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Soul Fruit

Pomegranates, jewels of winter

Long enjoyed for their succulence and their inner beauty, pomegranates have been credited with uplifting properties. Berrin Torolsan presents a selection of recipes using these fascinating jewelled winter fruits

Fruits and vegetables, according to medieval Islamic mystic thought, have the effect of ‘lowering’ the soul, or ‘raising’ it and removing negative feelings. Pomegranates are considered to do the latter, purging the system of rage, envy and hatred. Whatever explanation modern medicine might have for this, choosing one’s food with care for the effect it has on body and soul is far from an innovation.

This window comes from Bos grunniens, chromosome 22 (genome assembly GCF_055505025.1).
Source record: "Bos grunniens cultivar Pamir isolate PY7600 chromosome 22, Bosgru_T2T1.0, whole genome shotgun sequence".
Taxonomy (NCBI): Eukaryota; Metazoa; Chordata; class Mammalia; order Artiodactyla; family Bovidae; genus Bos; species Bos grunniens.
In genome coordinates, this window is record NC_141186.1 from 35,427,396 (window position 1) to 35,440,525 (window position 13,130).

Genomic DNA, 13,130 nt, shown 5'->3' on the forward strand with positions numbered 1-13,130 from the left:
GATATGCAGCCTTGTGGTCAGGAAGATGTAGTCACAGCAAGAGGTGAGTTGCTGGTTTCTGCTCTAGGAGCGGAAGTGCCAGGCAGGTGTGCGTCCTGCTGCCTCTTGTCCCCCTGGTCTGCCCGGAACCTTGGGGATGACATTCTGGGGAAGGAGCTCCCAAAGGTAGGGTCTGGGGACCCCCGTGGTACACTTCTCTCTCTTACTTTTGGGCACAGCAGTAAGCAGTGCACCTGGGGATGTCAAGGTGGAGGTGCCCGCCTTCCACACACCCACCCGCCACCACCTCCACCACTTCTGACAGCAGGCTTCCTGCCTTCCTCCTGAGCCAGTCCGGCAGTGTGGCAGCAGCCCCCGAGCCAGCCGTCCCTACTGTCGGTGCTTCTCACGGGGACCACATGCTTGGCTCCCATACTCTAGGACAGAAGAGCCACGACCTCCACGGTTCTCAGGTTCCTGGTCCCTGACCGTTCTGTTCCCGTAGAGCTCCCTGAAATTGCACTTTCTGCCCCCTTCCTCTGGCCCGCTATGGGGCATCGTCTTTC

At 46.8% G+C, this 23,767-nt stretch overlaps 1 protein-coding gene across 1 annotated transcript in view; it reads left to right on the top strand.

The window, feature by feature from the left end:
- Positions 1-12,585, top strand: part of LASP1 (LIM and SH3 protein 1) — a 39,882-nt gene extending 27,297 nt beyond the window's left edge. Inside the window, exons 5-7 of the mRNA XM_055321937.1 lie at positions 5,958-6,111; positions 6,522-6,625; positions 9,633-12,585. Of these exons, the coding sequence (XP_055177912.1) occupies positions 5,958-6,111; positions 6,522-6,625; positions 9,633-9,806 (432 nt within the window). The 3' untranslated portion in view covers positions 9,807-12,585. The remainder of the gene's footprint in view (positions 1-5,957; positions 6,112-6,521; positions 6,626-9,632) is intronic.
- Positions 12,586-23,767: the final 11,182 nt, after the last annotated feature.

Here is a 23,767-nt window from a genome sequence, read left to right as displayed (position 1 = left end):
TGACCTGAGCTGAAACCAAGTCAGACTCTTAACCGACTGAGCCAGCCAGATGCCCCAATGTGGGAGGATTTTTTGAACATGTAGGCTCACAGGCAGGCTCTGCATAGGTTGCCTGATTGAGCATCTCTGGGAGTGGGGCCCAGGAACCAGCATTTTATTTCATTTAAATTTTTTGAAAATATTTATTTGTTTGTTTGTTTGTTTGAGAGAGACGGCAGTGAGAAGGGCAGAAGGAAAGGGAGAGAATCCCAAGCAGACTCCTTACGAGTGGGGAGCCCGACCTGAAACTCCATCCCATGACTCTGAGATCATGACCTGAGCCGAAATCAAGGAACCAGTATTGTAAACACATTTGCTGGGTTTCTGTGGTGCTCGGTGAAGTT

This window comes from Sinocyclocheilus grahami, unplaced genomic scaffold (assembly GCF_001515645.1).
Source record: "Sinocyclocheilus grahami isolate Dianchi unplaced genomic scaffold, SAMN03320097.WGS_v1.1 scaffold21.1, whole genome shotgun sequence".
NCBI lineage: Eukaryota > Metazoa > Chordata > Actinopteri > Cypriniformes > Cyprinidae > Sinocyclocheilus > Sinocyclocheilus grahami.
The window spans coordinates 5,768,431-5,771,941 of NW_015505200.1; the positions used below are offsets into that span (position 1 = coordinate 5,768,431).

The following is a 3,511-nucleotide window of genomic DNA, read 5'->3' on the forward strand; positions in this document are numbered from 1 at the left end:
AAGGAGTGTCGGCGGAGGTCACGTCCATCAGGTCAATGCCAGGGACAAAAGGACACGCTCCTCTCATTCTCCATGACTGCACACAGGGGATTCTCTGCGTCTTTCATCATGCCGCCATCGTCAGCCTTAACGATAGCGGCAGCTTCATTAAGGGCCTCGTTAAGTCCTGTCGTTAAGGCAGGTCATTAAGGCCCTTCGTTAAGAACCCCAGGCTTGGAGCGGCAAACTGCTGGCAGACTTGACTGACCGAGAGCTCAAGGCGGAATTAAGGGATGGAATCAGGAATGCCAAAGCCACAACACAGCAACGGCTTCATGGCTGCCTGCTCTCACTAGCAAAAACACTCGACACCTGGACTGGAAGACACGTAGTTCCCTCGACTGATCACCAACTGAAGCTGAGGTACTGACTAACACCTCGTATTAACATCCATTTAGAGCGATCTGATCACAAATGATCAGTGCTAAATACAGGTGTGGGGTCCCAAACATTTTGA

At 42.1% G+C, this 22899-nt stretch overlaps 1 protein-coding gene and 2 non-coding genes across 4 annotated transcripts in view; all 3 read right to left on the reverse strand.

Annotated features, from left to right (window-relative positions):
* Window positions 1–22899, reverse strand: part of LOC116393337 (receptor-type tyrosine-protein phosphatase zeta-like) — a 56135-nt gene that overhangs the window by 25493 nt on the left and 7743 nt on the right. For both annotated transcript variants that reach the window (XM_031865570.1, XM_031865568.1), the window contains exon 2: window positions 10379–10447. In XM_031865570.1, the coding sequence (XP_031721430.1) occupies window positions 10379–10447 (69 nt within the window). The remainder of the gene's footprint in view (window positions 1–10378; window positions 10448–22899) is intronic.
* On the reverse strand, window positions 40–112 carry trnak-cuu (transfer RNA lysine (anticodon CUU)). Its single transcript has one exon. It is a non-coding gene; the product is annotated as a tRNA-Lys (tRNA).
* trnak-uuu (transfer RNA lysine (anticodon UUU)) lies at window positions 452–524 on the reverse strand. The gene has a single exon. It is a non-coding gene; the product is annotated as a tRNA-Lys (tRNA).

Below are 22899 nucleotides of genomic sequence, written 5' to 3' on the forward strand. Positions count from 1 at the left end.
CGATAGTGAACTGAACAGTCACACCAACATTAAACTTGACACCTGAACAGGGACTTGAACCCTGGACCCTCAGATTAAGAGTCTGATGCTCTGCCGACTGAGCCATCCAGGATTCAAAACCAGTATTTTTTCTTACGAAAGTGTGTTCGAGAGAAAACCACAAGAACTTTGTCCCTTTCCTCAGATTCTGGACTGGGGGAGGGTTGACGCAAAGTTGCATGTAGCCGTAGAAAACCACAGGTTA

The only member of the family Punicaceae, the pomegranate (Punicum granatum) grows wild in its presumed habitat in Asia, in forests in northern Persia, to the south of the Caspian Sea and in Azerbaijan and the Nothern Caucasus.